Use Case: COPD makes an entrance for the first time. Often overshadowed by Congestive Heart Failure (CHF) or diabetes, COPD is just as big a threat to long term health and well-being as any. Many hospitals and health systems such as MultiCare have it in their strategic long-term vision to tend to COPD and are already doing so. Often, such programs will sync with existing pulmonary rehabilitation programs, as living with COPD is a big deal to those who have the condition and their family members.
3. Goshen Health
Goshen Health has a telehealth program for chronic diseases such as heart failure, COPD, hypertension, and diabetes. They describe the process as first getting a prescription for telehealth services from your physician. Subsequently, the necessary devices and technology are installed and explained to you at your home by Goshen Home Care specialists. From there on, your main task is to work the daily measurements into your routine and monitor your vital signs. The home care nurse assigned to you is also there to remotely delegate care.
Goshen’s Heart & Vascular Center also uses remote patient monitoring for post-acute care. After a procedure such as stent placement, pacemaker insertion, or cardiac ablation, people need to protect their hearts post-discharge by proper diet, exercise, medication adherence, and stress management. They also need to monitor readings from any implanted devices. Through monitoring such implanted devices remotely, it saves the patients time and money. More importantly, perhaps, it is more efficient as someone from the care team is continuously monitoring data from pacemakers and defibrillators. Medicare/Medicaid and most insurance companies cover costs for telehealth services.
Use Case: The technology used for maintaining optimum heart functionality is evolving every day. Similarly, chronic care or acute care programs must keep up so they can remotely extract, monitor, and infer from this data. Goshen does a good job of standardizing such cases. Also, COPD makes its second appearance. In reality, most chronic care programs implicitly include the treatment of COPD, even if it is not mentioned.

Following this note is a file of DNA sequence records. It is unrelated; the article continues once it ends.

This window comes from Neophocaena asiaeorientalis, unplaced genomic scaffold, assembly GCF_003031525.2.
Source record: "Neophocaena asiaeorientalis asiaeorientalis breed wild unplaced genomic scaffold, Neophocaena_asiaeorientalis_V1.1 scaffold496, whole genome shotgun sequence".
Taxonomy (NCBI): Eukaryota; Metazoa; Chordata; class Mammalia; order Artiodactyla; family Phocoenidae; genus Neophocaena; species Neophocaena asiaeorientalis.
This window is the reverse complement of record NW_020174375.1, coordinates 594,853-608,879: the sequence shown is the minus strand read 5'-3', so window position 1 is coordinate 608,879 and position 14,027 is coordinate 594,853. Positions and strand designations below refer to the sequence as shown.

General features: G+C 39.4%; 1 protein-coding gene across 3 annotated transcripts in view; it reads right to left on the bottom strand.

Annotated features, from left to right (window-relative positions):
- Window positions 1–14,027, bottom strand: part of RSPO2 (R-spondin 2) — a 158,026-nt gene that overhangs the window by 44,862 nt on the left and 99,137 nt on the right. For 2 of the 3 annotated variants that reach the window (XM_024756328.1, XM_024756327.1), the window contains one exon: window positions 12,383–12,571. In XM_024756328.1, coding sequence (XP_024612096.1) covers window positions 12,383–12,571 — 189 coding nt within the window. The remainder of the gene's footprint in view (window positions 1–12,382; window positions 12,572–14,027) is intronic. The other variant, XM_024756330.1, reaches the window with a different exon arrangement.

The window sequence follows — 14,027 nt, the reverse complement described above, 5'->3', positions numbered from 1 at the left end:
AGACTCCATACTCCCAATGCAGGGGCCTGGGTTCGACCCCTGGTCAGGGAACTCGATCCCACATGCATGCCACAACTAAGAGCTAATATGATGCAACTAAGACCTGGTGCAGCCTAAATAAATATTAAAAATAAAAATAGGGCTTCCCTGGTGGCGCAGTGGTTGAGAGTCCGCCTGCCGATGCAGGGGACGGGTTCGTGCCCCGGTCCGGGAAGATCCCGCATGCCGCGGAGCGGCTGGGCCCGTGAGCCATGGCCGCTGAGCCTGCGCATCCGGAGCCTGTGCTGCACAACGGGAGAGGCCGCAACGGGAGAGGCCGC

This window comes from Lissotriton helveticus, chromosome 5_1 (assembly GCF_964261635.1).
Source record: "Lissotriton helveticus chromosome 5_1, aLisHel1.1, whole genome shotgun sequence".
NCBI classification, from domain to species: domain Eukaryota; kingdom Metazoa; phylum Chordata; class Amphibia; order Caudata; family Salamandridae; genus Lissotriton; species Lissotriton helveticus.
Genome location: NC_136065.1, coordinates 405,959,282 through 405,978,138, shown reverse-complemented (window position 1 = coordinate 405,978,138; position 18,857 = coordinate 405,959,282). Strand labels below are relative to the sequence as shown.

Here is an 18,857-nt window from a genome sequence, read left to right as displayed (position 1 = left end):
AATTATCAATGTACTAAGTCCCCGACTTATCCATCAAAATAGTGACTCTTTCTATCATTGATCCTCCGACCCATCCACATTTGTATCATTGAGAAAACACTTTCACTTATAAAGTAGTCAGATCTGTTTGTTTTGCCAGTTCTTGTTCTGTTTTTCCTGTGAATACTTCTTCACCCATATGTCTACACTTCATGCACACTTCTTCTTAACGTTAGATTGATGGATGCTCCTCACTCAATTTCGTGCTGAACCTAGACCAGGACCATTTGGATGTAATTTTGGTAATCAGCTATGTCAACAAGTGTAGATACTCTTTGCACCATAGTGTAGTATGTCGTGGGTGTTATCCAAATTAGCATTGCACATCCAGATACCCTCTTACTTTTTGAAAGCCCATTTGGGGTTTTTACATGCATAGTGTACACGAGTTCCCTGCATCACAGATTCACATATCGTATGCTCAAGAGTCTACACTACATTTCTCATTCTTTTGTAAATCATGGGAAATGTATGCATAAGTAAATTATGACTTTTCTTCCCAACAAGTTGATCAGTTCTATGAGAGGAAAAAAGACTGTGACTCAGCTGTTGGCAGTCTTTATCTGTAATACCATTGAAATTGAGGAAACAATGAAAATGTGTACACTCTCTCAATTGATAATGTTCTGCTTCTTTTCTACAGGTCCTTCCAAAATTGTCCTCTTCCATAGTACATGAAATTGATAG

2. New York-Presbyterian Hospital
New York-Presbyterian is no stranger when it comes to remote innovation in healthcare. It previously made headlines for its teleparamedics and telestrokes unit. Everything is onboard in the ambulance, including the virtual presence of specialists, lifesaving medication, and all equipment that is necessary to conduct any relevant tests. It is remote acute care at its best.
More recently, New York-Presbyterian has expanded its virtual care capabilities with remote patient monitoring. Physicians can now monitor patients’ vital signs and send them short questionnaires on their health status. Patients from their end can remotely transfer their vital signs using devices that are connected to a tablet. Thus, they too, have joined the act on chronic care.
State: New York
Use Case: Remote care is great for solving the most urgent problems due to the frequency of access and speed it provides to those in need. When ambulatory care is not fast enough, remote care helps by possibly preventing life-threatening situations. With the shift to population health management, more is being done to prevent emergencies in the first place. So yes, if it was anyone providing chronic care, New York-Presbyterian would be one of the first institutions to come to mind.
- Children’s Health
Children’s Health, out of Dallas, has a comprehensive pediatric RPM program. The pilot RPM program consisted of 50 pediatric patients of various ages who were dealing with organ transplants. The RPM platform helped adolescent patients adhere to complicated medication regimens. Previously they also had rolled out a neonatal RPM program, where infants could be monitored wirelessly, and their cases could be consulted virtually. Zooming out of the home, they also set up digital care points in the form of kiosks at retail pharmacy locations.
Use Case: With this example, the third major form of care to embrace RPM makes an entry, which is neonatal care. In Neonatal ICUs, health indicators are essential, and it just makes it easier if it can be done remotely via sensors. For those children who are older and suffering from various complications, it helps that they are more tech-savvy, thus RPM is a great way to provide care to such a population.